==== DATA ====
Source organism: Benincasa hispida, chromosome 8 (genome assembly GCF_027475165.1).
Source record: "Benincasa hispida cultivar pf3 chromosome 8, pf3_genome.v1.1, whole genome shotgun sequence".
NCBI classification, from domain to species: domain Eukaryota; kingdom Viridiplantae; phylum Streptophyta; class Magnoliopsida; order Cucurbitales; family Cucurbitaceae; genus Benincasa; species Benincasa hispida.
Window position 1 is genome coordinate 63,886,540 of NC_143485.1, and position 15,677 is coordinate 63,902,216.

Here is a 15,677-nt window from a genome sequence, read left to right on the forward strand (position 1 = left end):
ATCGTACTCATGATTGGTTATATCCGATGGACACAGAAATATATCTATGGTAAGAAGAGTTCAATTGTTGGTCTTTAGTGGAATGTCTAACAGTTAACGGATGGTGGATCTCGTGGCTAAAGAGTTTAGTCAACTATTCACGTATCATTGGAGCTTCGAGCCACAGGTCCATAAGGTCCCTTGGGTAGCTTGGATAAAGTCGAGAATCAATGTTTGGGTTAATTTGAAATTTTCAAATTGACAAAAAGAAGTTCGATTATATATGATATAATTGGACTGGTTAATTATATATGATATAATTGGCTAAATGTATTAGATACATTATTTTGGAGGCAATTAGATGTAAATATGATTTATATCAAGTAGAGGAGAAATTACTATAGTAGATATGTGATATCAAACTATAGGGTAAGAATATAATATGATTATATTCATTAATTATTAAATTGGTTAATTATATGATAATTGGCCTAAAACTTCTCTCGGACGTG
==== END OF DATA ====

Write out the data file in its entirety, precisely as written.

Source organism: Benincasa hispida, chromosome 8 (genome assembly GCF_027475165.1).
Source record: "Benincasa hispida cultivar pf3 chromosome 8, pf3_genome.v1.1, whole genome shotgun sequence".
NCBI classification, from domain to species: domain Eukaryota; kingdom Viridiplantae; phylum Streptophyta; class Magnoliopsida; order Cucurbitales; family Cucurbitaceae; genus Benincasa; species Benincasa hispida.
Window position 1 is genome coordinate 63,886,540 of NC_143485.1, and position 15,677 is coordinate 63,902,216.

Here is a 15,677-nt window from a genome sequence, read left to right on the forward strand (position 1 = left end):
ATCGTACTCATGATTGGTTATATCCGATGGACACAGAAATATATCTATGGTAAGAAGAGTTCAATTGTTGGTCTTTAGTGGAATGTCTAACAGTTAACGGATGGTGGATCTCGTGGCTAAAGAGTTTAGTCAACTATTCACGTATCATTGGAGCTTCGAGCCACAGGTCCATAAGGTCCCTTGGGTAGCTTGGATAAAGTCGAGAATCAATGTTTGGGTTAATTTGAAATTTTCAAATTGACAAAAAGAAGTTCGATTATATATGATATAATTGGACTGGTTAATTATATATGATATAATTGGCTAAATGTATTAGATACATTATTTTGGAGGCAATTAGATGTAAATATGATTTATATCAAGTAGAGGAGAAATTACTATAGTAGATATGTGATATCAAACTATAGGGTAAGAATATAATATGATTATATTCATTAATTATTAAATTGGTTAATTATATGATAATTGGCCTAAAACTTCTCTCGGACGTG